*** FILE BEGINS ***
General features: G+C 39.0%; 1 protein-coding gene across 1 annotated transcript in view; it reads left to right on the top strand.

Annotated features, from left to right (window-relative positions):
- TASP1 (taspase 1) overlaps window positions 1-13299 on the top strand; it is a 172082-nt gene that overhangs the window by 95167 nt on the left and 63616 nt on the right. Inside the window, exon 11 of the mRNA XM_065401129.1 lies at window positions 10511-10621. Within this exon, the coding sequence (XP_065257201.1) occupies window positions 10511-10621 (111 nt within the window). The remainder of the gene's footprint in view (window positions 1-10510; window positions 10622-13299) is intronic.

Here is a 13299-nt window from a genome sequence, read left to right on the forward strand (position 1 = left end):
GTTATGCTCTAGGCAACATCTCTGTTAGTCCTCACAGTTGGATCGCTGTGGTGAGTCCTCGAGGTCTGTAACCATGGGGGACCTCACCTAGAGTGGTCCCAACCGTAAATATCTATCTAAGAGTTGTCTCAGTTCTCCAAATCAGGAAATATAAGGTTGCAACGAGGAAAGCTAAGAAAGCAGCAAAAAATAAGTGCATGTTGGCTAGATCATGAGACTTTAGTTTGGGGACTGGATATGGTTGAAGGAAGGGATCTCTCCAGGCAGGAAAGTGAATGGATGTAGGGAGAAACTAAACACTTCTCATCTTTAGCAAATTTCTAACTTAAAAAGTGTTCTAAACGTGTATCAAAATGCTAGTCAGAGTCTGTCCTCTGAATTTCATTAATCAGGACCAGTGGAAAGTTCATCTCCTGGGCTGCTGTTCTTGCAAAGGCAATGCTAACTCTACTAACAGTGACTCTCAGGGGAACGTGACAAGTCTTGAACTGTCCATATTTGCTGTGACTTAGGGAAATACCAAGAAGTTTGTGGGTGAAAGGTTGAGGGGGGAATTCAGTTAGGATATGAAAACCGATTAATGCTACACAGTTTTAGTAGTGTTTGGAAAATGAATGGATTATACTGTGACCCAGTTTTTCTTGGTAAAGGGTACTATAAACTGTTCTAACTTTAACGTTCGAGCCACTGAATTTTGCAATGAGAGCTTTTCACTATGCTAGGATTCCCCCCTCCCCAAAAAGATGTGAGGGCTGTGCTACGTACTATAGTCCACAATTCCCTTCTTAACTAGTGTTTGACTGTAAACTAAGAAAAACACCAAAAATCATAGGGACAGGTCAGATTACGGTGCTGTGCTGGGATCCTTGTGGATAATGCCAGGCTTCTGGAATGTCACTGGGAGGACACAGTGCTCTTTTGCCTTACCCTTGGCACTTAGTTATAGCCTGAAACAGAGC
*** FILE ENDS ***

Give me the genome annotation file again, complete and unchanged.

General features: G+C 39.0%; 1 protein-coding gene across 1 annotated transcript in view; it reads left to right on the top strand.

Annotated features, from left to right (window-relative positions):
- TASP1 (taspase 1) overlaps window positions 1-13299 on the top strand; it is a 172082-nt gene that overhangs the window by 95167 nt on the left and 63616 nt on the right. Inside the window, exon 11 of the mRNA XM_065401129.1 lies at window positions 10511-10621. Within this exon, the coding sequence (XP_065257201.1) occupies window positions 10511-10621 (111 nt within the window). The remainder of the gene's footprint in view (window positions 1-10510; window positions 10622-13299) is intronic.

Here is a 13299-nt window from a genome sequence, read left to right on the forward strand (position 1 = left end):
GTTATGCTCTAGGCAACATCTCTGTTAGTCCTCACAGTTGGATCGCTGTGGTGAGTCCTCGAGGTCTGTAACCATGGGGGACCTCACCTAGAGTGGTCCCAACCGTAAATATCTATCTAAGAGTTGTCTCAGTTCTCCAAATCAGGAAATATAAGGTTGCAACGAGGAAAGCTAAGAAAGCAGCAAAAAATAAGTGCATGTTGGCTAGATCATGAGACTTTAGTTTGGGGACTGGATATGGTTGAAGGAAGGGATCTCTCCAGGCAGGAAAGTGAATGGATGTAGGGAGAAACTAAACACTTCTCATCTTTAGCAAATTTCTAACTTAAAAAGTGTTCTAAACGTGTATCAAAATGCTAGTCAGAGTCTGTCCTCTGAATTTCATTAATCAGGACCAGTGGAAAGTTCATCTCCTGGGCTGCTGTTCTTGCAAAGGCAATGCTAACTCTACTAACAGTGACTCTCAGGGGAACGTGACAAGTCTTGAACTGTCCATATTTGCTGTGACTTAGGGAAATACCAAGAAGTTTGTGGGTGAAAGGTTGAGGGGGGAATTCAGTTAGGATATGAAAACCGATTAATGCTACACAGTTTTAGTAGTGTTTGGAAAATGAATGGATTATACTGTGACCCAGTTTTTCTTGGTAAAGGGTACTATAAACTGTTCTAACTTTAACGTTCGAGCCACTGAATTTTGCAATGAGAGCTTTTCACTATGCTAGGATTCCCCCCTCCCCAAAAAGATGTGAGGGCTGTGCTACGTACTATAGTCCACAATTCCCTTCTTAACTAGTGTTTGACTGTAAACTAAGAAAAACACCAAAAATCATAGGGACAGGTCAGATTACGGTGCTGTGCTGGGATCCTTGTGGATAATGCCAGGCTTCTGGAATGTCACTGGGAGGACACAGTGCTCTTTTGCCTTACCCTTGGCACTTAGTTATAGCCTGAAACAGAGC